Is the financial risk of an IPO worth taking? This depends largely on the company. Usually, most companies that issue IPOs are already:

  • Successful and well-established;
  • Highly leveraged (have taken on much debt compared to equity – e.g; in the form of share issuances); or
  • At a stage in their development whereby they are looking to grow more substantially and benefit from the status of being a public company.

However, just because a company may tick these boxes does not guarantee that their IPO will be successful. Share prices are always changing and often the success of public companies will be subject to the mercy of the stock market.

Why do companies choose to go public?

  1. Floating is the only way to sell shares to the public and so raise capital on a large scale.
  2. Going public allows shares to be increasingly liquid and tradeable, making them more attractive to investors. The general rule is that the more liquidity there is in the market, the more valuable the shares are.
  3. An IPO is a great exit strategy for investors and co-founders.

Taking a closer look…

Now that we have established a general knowledge of IPOs, the next step is to apply this to the current state of Saudi Aramco’s IPO.

Saudi Aramco have decided to issue an IPO for a number of ‘internal’ reasons:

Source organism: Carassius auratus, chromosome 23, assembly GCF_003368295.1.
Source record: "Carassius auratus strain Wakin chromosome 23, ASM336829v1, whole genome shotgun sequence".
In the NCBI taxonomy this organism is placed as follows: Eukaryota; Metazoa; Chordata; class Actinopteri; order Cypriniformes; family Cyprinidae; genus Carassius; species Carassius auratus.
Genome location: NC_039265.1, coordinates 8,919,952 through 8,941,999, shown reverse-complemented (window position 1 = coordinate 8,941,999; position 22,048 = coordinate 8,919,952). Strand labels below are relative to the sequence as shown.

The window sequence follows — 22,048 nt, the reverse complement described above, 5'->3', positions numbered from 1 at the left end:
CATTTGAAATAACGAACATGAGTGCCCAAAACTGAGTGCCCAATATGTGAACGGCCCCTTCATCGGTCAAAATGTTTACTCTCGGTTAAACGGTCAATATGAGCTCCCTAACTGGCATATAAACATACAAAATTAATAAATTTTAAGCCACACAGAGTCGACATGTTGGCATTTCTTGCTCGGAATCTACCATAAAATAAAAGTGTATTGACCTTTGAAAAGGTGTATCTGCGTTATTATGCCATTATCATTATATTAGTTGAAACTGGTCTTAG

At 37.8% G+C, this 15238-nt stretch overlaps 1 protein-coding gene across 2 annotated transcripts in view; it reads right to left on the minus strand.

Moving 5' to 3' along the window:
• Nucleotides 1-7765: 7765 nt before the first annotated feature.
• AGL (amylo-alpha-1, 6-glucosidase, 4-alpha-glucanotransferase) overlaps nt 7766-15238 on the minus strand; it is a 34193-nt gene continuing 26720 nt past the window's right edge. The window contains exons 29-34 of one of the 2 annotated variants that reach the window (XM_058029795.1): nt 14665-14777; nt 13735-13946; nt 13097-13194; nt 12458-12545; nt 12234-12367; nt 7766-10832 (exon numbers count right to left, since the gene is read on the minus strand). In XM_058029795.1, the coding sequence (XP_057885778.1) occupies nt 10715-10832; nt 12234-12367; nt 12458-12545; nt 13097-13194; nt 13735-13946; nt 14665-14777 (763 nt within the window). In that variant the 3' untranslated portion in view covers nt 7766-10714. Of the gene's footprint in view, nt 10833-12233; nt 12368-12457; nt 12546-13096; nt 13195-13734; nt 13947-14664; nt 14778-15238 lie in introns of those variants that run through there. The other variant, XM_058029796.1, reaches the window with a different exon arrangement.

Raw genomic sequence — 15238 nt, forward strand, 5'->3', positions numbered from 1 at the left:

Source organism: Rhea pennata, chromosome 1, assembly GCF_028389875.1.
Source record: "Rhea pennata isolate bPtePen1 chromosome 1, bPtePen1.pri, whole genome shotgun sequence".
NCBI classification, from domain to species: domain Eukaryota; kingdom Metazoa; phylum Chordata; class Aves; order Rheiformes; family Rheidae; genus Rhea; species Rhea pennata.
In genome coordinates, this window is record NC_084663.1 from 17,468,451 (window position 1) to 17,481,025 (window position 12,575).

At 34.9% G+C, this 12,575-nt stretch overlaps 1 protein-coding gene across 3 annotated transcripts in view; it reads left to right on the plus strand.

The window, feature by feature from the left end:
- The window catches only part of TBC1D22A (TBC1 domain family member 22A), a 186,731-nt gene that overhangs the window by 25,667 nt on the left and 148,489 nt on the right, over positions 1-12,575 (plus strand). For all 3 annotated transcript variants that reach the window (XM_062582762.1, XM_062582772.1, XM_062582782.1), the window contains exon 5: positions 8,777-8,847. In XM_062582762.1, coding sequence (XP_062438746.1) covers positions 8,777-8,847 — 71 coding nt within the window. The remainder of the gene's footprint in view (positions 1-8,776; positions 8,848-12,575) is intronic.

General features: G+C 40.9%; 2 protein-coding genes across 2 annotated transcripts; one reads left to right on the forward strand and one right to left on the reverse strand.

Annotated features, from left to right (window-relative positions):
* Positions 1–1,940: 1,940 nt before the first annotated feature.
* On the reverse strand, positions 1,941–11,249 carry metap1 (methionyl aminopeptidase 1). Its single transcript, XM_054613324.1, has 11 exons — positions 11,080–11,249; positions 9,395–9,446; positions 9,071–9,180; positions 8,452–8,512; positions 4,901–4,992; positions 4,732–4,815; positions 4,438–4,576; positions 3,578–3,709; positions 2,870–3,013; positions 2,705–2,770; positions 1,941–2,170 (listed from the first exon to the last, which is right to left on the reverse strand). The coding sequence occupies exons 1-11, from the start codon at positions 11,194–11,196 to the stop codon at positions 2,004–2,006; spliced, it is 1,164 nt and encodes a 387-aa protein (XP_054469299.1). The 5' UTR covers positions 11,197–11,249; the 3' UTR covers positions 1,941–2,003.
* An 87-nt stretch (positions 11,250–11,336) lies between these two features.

The Vision 2030 Program: the global shift towards more eco-friendly alternatives to fossil fuels has posed a great risk to the future of oil companies. Oil companies are non-sustainable and it is crucial for them to make changes to remain profitable in the long run. In large, the Vision 2030 Program has been a key player in rebranding the kingdom. The program has made a number of promises from less reliance on oil to increasing women’s rights.

Current state of the Saudi economy: the economy has been struggling for a number of reasons. Here are a few:

  • We have already touched upon this previously, but the global move towards a greener economy has caused a threat to the future of the world’s dependance on oil.
  • The September drone attacks – this temporarily disabled 1/2 of Saudi Aramco’s oil production!
  • 2014 oil price crash.

The Battle of the Stock Markets:

According to an article on the FT, Saudi Aramco will begin to trade on Saudi’s domestic stock exchange, Tadawul.

However, it seems to be that Saudi Aramco’s decision to trade on Tadawul was an incredibly strategic move (we will see this later).

This decision, of course, has not come without its criticisms.

Both the LSE and NYSE have vied for the attentions of Saudi Aramco in recent years and so both will be bitterly disappointed with the result. The Financial Conduct Authority (FCA) has taken marked steps to tempt investment, developing a new category in the premium segment especially for sovereign-controlled companies. 

Saudi Aramco has also been heavily criticised by journalists. For more information, follow this link.